Giraph at Hadoop Summit 2014

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Presentation of Apache Giraph at Hadoop Summit 2014 Amsterdam

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Giraph at Hadoop Summit 2014

  1. 1. Apache Giraph Large-scale Graph Processing on Hadoop Claudio Martella <claudio@apache.org> @claudiomartella Hadoop Summit @ Amsterdam - 3 April 2014
  2. 2. 2
  3. 3. Graphs are simple 3
  4. 4. A computer network 4
  5. 5. A social network 5
  6. 6. A semantic network 6
  7. 7. A map 7
  8. 8. Graphs are huge • Google’s index contains 50B pages • Facebook has around1.1B users • Google+ has around 570M users • Twitter has around 530M users VERY rough estimates! 8
  9. 9. 9
  10. 10. Graphs aren’t easy 10
  11. 11. Graphs are nasty. 11
  12. 12. Each vertex depends on its neighbours, recursively. 12
  13. 13. Recursive problems are nicely solved iteratively. 13
  14. 14. PageRank in MapReduce • Record: < v_i, pr, [ v_j, ..., v_k ] > • Mapper: emits < v_j, pr / #neighbours > • Reducer: sums the partial values 14
  15. 15. MapReduce dataflow 15
  16. 16. Drawbacks • Each job is executed N times • Job bootstrap • Mappers send PR values and structure • Extensive IO at input, shuffle & sort, output 16
  17. 17. 17
  18. 18. Timeline • Inspired by Google Pregel (2010) • Donated to ASF byYahoo! in 2011 • Top-level project in 2012 • 1.0 release in January 2013 • 1.1 release in days 2014 18
  19. 19. Plays well with Hadoop 19
  20. 20. Vertex-centric API 20
  21. 21. BSP machine 21
  22. 22. BSP & Giraph 22
  23. 23. Advantages • No locks: message-based communication • No semaphores: global synchronization • Iteration isolation: massively parallelizable 23
  24. 24. Architecture 24
  25. 25. Giraph job lifetime 25
  26. 26. Designed for iterations • Stateful (in-memory) • Only intermediate values (messages) sent • Hits the disk at input, output, checkpoint • Can go out-of-core 26
  27. 27. A bunch of other things • Combiners (minimises messages) • Aggregators (global aggregations) • MasterCompute (executed on master) • WorkerContext (executed per worker) • PartitionContext (executed per partition) 27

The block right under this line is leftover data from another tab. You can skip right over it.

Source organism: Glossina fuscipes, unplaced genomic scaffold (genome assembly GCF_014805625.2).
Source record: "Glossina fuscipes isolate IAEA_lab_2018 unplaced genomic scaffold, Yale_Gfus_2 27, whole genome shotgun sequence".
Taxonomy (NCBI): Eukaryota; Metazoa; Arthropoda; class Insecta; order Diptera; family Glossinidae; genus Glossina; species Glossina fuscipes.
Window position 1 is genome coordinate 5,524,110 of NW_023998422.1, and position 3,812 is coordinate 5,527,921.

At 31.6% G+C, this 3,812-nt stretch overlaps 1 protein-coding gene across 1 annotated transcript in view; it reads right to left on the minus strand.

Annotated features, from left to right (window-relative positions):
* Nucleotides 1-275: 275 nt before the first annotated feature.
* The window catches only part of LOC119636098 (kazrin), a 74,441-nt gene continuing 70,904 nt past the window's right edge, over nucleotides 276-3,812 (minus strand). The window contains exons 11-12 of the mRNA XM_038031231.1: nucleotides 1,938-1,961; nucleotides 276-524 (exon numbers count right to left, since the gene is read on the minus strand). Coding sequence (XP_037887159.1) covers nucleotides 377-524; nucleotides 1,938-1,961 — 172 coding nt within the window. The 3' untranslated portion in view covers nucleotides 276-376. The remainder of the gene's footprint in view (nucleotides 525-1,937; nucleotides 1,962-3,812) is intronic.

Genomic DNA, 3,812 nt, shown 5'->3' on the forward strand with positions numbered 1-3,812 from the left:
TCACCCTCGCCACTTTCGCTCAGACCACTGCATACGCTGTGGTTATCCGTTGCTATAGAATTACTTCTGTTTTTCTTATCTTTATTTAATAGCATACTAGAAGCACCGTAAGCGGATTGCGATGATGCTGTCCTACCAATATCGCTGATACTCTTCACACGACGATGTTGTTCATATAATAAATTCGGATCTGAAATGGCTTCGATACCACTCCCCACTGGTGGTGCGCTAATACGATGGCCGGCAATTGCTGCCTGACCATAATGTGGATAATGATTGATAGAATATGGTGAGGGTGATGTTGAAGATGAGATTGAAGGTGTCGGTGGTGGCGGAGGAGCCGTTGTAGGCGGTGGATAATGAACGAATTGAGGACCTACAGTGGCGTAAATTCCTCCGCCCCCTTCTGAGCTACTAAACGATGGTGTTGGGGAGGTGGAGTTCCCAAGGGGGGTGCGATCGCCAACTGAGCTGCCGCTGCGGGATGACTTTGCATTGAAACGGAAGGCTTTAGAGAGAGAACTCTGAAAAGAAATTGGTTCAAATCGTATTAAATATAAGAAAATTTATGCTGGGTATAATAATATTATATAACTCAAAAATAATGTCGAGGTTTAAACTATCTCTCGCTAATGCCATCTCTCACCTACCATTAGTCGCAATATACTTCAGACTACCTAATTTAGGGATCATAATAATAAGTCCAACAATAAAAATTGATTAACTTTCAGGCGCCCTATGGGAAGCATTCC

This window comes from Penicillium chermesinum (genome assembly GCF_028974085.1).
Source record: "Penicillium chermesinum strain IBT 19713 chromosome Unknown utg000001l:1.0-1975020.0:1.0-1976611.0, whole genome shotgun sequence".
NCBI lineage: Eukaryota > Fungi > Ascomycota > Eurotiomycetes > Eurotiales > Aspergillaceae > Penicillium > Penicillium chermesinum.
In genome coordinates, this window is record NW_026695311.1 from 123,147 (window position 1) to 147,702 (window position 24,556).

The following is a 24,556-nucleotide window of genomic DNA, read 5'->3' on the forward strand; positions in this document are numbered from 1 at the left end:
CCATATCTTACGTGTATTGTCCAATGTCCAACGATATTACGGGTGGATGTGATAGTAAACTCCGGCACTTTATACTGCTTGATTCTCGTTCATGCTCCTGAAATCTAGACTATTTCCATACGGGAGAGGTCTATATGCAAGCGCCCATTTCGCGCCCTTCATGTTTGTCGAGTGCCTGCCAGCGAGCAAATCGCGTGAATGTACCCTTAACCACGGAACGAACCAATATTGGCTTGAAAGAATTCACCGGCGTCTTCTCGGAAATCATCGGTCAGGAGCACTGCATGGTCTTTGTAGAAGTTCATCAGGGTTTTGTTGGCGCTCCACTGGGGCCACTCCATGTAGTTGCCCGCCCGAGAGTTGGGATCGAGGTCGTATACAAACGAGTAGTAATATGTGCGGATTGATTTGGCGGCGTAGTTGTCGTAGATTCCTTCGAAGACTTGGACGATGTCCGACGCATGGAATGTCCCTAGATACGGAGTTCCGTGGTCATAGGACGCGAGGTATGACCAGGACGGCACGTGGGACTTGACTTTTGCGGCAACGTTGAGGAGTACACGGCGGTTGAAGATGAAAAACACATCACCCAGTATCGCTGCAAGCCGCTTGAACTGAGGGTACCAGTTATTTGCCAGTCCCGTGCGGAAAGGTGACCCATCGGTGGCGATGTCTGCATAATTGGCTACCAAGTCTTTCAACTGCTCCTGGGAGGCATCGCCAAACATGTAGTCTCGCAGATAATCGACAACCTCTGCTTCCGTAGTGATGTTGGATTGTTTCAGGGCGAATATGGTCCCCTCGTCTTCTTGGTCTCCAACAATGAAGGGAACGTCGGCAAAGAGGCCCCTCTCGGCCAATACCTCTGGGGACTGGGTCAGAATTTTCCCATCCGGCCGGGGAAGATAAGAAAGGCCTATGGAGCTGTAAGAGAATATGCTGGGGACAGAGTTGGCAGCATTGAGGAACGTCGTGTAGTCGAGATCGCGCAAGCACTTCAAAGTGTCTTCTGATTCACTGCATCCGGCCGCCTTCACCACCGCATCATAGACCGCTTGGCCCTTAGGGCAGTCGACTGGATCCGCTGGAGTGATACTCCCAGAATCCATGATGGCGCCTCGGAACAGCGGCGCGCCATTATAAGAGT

28. 28. Shortest Paths 28
  29. 29. Shortest Paths 29
  30. 30. Shortest Paths 30
  31. 31. Shortest Paths 31
  32. 32. Shortest Paths 32
  33. 33. Composable API 33
  34. 34. Checkpointing 34
  35. 35. No SPoFs 35
  36. 36. Giraph scales 36 ref: https://www.facebook.com/notes/facebook-engineering/scaling-apache-giraph-to-a-trillion-edges/10151617006153920
  37. 37. Giraph is fast • 100x over MR (Pr) • jobs run within minutes • given you have resources ;-) 37
  38. 38. Serialised objects 38
  39. 39. Primitive types • Autoboxing is expensive • Objects overhead (JVM) • Use primitive types on your own • Use primitive types-based libs (e.g. fastutils) 39
  40. 40. Sharded aggregators 40
  41. 41. Many stores with Gora 41
  42. 42. And graph databases 42
  43. 43. Current and next steps • Out-of-core graph and messages • Jython interface • Remove Writable from < IV E M > • Partitioned supernodes • More documentation 43
  44. 44. Giraph in Action • Published by Manning • MEAP now • Complete Q3 2014 (well...) • Part 1: Graphs and Algorithms • Part 2: Giraph Basic Topics • Part 3: Giraph Advanced Topics • http://www.manning.com/martella 44
  45. 45. Okapi • Apache Mahout for graphs • Graph-based recommenders: ALS, SGD, SVD++, etc. • Graph analytics: Graph partitioning, Community Detection, K-Core, etc. 45
  46. 46. Thank you Claudio Martella <claudio@apache.org> @claudiomartella http://giraph.apache.org Some figures gently borrowed from Nitay Joffe: http://www.slideshare.net/nitayj/20130910-giraph-at-london-hadoop-users-group

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